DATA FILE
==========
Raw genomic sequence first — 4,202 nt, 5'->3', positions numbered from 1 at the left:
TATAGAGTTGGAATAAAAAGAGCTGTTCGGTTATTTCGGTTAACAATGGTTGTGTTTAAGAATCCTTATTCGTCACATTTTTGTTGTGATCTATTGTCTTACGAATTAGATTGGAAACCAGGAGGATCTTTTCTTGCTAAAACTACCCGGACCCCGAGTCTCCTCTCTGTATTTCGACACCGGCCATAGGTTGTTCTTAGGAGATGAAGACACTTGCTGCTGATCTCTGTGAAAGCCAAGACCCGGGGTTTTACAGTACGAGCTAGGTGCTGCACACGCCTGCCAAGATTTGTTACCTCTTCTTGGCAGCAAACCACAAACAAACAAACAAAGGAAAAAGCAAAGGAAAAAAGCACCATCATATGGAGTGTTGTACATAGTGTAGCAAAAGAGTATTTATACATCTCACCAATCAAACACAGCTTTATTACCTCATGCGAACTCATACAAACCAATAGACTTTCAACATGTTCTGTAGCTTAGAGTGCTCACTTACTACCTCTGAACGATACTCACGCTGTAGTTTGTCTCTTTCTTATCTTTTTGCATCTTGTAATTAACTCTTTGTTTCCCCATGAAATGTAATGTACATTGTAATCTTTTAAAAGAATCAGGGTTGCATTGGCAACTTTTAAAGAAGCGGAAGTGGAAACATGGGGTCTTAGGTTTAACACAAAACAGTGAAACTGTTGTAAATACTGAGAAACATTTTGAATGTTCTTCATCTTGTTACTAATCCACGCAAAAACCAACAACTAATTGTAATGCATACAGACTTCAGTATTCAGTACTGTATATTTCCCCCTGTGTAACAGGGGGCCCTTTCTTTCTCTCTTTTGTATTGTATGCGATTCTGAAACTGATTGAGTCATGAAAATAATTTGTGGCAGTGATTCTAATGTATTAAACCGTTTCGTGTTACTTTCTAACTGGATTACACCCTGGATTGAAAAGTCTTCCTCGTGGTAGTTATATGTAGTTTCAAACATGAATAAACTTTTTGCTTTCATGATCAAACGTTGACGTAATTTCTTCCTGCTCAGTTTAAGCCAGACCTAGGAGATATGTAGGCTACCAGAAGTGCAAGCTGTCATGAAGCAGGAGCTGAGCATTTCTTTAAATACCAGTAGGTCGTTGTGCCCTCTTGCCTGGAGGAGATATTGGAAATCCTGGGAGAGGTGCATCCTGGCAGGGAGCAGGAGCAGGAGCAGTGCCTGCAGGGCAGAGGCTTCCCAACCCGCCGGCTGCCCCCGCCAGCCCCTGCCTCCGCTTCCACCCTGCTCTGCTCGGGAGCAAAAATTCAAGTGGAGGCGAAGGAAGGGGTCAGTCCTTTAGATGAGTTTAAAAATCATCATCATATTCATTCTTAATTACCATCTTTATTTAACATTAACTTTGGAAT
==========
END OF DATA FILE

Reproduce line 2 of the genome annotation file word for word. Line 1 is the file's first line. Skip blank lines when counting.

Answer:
TATAGAGTTGGAATAAAAAGAGCTGTTCGGTTATTTCGGTTAACAATGGTTGTGTTTAAGAATCCTTATTCGTCACATTTTTGTTGTGATCTATTGTCTTACGAATTAGATTGGAAACCAGGAGGATCTTTTCTTGCTAAAACTACCCGGACCCCGAGTCTCCTCTCTGTATTTCGACACCGGCCATAGGTTGTTCTTAGGAGATGAAGACACTTGCTGCTGATCTCTGTGAAAGCCAAGACCCGGGGTTTTACAGTACGAGCTAGGTGCTGCACACGCCTGCCAAGATTTGTTACCTCTTCTTGGCAGCAAACCACAAACAAACAAACAAAGGAAAAAGCAAAGGAAAAAAGCACCATCATATGGAGTGTTGTACATAGTGTAGCAAAAGAGTATTTATACATCTCACCAATCAAACACAGCTTTATTACCTCATGCGAACTCATACAAACCAATAGACTTTCAACATGTTCTGTAGCTTAGAGTGCTCACTTACTACCTCTGAACGATACTCACGCTGTAGTTTGTCTCTTTCTTATCTTTTTGCATCTTGTAATTAACTCTTTGTTTCCCCATGAAATGTAATGTACATTGTAATCTTTTAAAAGAATCAGGGTTGCATTGGCAACTTTTAAAGAAGCGGAAGTGGAAACATGGGGTCTTAGGTTTAACACAAAACAGTGAAACTGTTGTAAATACTGAGAAACATTTTGAATGTTCTTCATCTTGTTACTAATCCACGCAAAAACCAACAACTAATTGTAATGCATACAGACTTCAGTATTCAGTACTGTATATTTCCCCCTGTGTAACAGGGGGCCCTTTCTTTCTCTCTTTTGTATTGTATGCGATTCTGAAACTGATTGAGTCATGAAAATAATTTGTGGCAGTGATTCTAATGTATTAAACCGTTTCGTGTTACTTTCTAACTGGATTACACCCTGGATTGAAAAGTCTTCCTCGTGGTAGTTATATGTAGTTTCAAACATGAATAAACTTTTTGCTTTCATGATCAAACGTTGACGTAATTTCTTCCTGCTCAGTTTAAGCCAGACCTAGGAGATATGTAGGCTACCAGAAGTGCAAGCTGTCATGAAGCAGGAGCTGAGCATTTCTTTAAATACCAGTAGGTCGTTGTGCCCTCTTGCCTGGAGGAGATATTGGAAATCCTGGGAGAGGTGCATCCTGGCAGGGAGCAGGAGCAGGAGCAGTGCCTGCAGGGCAGAGGCTTCCCAACCCGCCGGCTGCCCCCGCCAGCCCCTGCCTCCGCTTCCACCCTGCTCTGCTCGGGAGCAAAAATTCAAGTGGAGGCGAAGGAAGGGGTCAGTCCTTTAGATGAGTTTAAAAATCATCATCATATTCATTCTTAATTACCATCTTTATTTAACATTAACTTTGGAAT